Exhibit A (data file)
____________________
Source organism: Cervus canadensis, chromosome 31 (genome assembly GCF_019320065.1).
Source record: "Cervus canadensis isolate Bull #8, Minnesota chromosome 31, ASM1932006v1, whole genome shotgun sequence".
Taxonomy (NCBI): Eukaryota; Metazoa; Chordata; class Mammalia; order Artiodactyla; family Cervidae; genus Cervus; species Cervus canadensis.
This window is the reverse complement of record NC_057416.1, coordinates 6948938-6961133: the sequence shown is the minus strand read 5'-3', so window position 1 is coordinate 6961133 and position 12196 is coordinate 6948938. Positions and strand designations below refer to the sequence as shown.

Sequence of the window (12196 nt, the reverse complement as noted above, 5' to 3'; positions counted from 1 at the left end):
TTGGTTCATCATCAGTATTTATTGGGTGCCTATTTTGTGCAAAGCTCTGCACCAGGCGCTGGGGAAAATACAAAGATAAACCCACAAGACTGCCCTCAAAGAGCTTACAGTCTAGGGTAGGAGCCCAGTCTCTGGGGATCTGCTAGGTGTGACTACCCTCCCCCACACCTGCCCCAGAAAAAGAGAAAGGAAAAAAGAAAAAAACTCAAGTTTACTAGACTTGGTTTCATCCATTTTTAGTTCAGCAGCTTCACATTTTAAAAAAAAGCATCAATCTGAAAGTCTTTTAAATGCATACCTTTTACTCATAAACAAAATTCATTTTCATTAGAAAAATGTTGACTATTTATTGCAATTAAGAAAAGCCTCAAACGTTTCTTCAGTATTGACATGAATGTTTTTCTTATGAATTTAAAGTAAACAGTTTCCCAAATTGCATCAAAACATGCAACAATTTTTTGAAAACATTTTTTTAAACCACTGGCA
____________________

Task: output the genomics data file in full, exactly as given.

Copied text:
Source organism: Cervus canadensis, chromosome 31 (genome assembly GCF_019320065.1).
Source record: "Cervus canadensis isolate Bull #8, Minnesota chromosome 31, ASM1932006v1, whole genome shotgun sequence".
Taxonomy (NCBI): Eukaryota; Metazoa; Chordata; class Mammalia; order Artiodactyla; family Cervidae; genus Cervus; species Cervus canadensis.
This window is the reverse complement of record NC_057416.1, coordinates 6948938-6961133: the sequence shown is the minus strand read 5'-3', so window position 1 is coordinate 6961133 and position 12196 is coordinate 6948938. Positions and strand designations below refer to the sequence as shown.

Sequence of the window (12196 nt, the reverse complement as noted above, 5' to 3'; positions counted from 1 at the left end):
TTGGTTCATCATCAGTATTTATTGGGTGCCTATTTTGTGCAAAGCTCTGCACCAGGCGCTGGGGAAAATACAAAGATAAACCCACAAGACTGCCCTCAAAGAGCTTACAGTCTAGGGTAGGAGCCCAGTCTCTGGGGATCTGCTAGGTGTGACTACCCTCCCCCACACCTGCCCCAGAAAAAGAGAAAGGAAAAAAGAAAAAAACTCAAGTTTACTAGACTTGGTTTCATCCATTTTTAGTTCAGCAGCTTCACATTTTAAAAAAAAGCATCAATCTGAAAGTCTTTTAAATGCATACCTTTTACTCATAAACAAAATTCATTTTCATTAGAAAAATGTTGACTATTTATTGCAATTAAGAAAAGCCTCAAACGTTTCTTCAGTATTGACATGAATGTTTTTCTTATGAATTTAAAGTAAACAGTTTCCCAAATTGCATCAAAACATGCAACAATTTTTTGAAAACATTTTTTTAAACCACTGGCA